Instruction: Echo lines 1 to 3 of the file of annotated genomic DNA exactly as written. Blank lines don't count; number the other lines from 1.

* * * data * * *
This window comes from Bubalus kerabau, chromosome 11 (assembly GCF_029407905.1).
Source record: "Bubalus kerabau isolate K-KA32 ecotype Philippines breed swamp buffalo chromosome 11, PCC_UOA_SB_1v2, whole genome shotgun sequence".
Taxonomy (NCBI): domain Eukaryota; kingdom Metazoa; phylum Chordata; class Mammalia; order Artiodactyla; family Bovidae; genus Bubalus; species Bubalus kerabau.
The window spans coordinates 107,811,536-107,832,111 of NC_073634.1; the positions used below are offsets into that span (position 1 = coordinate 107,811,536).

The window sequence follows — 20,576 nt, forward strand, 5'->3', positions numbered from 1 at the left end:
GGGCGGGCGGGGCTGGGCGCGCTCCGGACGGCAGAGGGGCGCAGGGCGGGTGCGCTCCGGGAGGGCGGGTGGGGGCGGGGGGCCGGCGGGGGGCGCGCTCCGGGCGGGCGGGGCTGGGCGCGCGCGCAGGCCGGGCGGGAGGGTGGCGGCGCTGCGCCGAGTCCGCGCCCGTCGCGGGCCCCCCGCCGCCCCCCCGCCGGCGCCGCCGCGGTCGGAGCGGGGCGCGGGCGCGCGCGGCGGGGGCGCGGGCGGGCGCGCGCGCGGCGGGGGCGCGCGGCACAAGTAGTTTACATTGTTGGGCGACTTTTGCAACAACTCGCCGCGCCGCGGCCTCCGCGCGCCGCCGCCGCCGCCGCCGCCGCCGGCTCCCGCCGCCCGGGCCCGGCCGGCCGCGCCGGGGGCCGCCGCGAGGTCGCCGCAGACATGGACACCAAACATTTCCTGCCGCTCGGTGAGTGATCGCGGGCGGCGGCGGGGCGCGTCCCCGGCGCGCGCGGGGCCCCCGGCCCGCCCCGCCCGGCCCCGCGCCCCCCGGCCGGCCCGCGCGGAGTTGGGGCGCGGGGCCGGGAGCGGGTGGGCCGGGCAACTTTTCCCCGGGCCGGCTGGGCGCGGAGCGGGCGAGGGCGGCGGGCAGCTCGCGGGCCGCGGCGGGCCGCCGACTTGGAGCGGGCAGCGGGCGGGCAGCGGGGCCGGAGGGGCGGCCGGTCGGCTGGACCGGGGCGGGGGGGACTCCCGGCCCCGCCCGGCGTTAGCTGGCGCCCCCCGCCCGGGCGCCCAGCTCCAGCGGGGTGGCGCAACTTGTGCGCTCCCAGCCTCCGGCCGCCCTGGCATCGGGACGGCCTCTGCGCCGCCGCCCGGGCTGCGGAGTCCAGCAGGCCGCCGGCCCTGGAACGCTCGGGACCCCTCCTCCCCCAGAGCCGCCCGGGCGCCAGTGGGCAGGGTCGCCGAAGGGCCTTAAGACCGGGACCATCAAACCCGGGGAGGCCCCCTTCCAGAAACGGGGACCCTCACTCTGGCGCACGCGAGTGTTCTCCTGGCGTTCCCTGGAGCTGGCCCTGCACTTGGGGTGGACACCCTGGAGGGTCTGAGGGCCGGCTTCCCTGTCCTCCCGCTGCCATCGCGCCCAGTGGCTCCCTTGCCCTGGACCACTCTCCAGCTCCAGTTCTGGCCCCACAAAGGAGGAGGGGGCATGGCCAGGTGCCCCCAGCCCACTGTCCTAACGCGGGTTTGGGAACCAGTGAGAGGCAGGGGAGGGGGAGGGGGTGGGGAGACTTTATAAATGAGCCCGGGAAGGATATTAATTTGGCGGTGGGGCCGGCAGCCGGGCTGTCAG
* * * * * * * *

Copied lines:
This window comes from Bubalus kerabau, chromosome 11 (assembly GCF_029407905.1).
Source record: "Bubalus kerabau isolate K-KA32 ecotype Philippines breed swamp buffalo chromosome 11, PCC_UOA_SB_1v2, whole genome shotgun sequence".
Taxonomy (NCBI): domain Eukaryota; kingdom Metazoa; phylum Chordata; class Mammalia; order Artiodactyla; family Bovidae; genus Bubalus; species Bubalus kerabau.